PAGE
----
The answer is no - God does not just speak to men and men alone, God does not expect only men to speak and men alone, but He gifts men and women according to His purposes and expects us all to do things decently and in order - that's the point. Because women had for so long been cut off from full worship privileges they did not know what to do - and Paul is telling these husbands to teach their wives before they get to worship so they aren't interrupting or carrying on because they don't know what's going on. You can totally see it. Everyone is excited, but it's out of control. And the men are doing nothing to help their wives understand.

Paul has no intention to shut down the ministry of women - quite the opposite. Once again, it's important to read the entire passage and not pick out the bits.

That "what" is one of my favourite lines in scripture. Thank you, John Howe.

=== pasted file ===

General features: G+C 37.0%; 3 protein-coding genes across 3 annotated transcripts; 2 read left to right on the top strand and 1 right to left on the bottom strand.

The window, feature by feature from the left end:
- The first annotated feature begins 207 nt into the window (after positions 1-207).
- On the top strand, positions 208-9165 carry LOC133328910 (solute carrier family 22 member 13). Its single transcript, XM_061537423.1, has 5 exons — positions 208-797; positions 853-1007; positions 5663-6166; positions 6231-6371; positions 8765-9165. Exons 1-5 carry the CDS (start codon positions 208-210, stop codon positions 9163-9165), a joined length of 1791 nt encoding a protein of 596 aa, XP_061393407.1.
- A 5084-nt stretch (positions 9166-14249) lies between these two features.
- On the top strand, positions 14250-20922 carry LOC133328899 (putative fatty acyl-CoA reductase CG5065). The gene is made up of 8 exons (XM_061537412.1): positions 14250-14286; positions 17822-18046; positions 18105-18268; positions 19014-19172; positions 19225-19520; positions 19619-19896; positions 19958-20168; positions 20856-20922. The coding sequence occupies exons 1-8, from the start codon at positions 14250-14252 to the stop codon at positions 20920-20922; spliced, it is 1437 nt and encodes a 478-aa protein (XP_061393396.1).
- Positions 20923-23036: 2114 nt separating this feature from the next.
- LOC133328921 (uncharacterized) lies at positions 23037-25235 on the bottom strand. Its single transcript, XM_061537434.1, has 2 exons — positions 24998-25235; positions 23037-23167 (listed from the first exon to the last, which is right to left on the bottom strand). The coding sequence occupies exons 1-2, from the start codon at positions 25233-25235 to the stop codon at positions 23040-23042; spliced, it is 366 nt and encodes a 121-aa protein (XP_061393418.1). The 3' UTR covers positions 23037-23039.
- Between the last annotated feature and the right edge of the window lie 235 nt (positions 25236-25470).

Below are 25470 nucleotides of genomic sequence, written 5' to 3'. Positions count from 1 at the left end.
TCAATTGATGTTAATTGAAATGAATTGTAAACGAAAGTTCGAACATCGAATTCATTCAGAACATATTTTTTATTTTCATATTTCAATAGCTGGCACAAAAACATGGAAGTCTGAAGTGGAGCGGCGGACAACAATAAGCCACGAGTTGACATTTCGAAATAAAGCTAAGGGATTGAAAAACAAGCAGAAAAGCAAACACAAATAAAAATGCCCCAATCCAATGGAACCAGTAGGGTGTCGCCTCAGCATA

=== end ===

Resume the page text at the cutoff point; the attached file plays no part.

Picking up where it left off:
And thank you, St. Paul.

Personally, I am amazed that Robin's kind of mis-reading can occur. I guess our Bibles don't help because they do not put quotation marks around the passage that Paul is quoting back to this particular church - no such punctuation mark existed in the Greek, so therein lies the problem. Even so, it seems simple to me to understand that where Paul quotes the LAW, it is then obvious that what he says over-rides legal applications because what Paul writes 'unto you', 'are the commandment of the LORD.' (my capitalisation).

If you want to follow these posts in full click here.

Groups like WATCH read scripture in this way and so must find it very hard to agree to safeguards that protect the many who mis-read scripture.

Also I have felt really irritated this week by the way in which many people argue that the women in ministry issue is bound up with the same sex relationship issue. The two are completely separate issues and many evangelicals like me just can't understand where the prohibition on women in ministry comes from, apart from when it comes from tradition alone.

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A little background reading on the two theological integrities in the Church of England regarding women in ministry.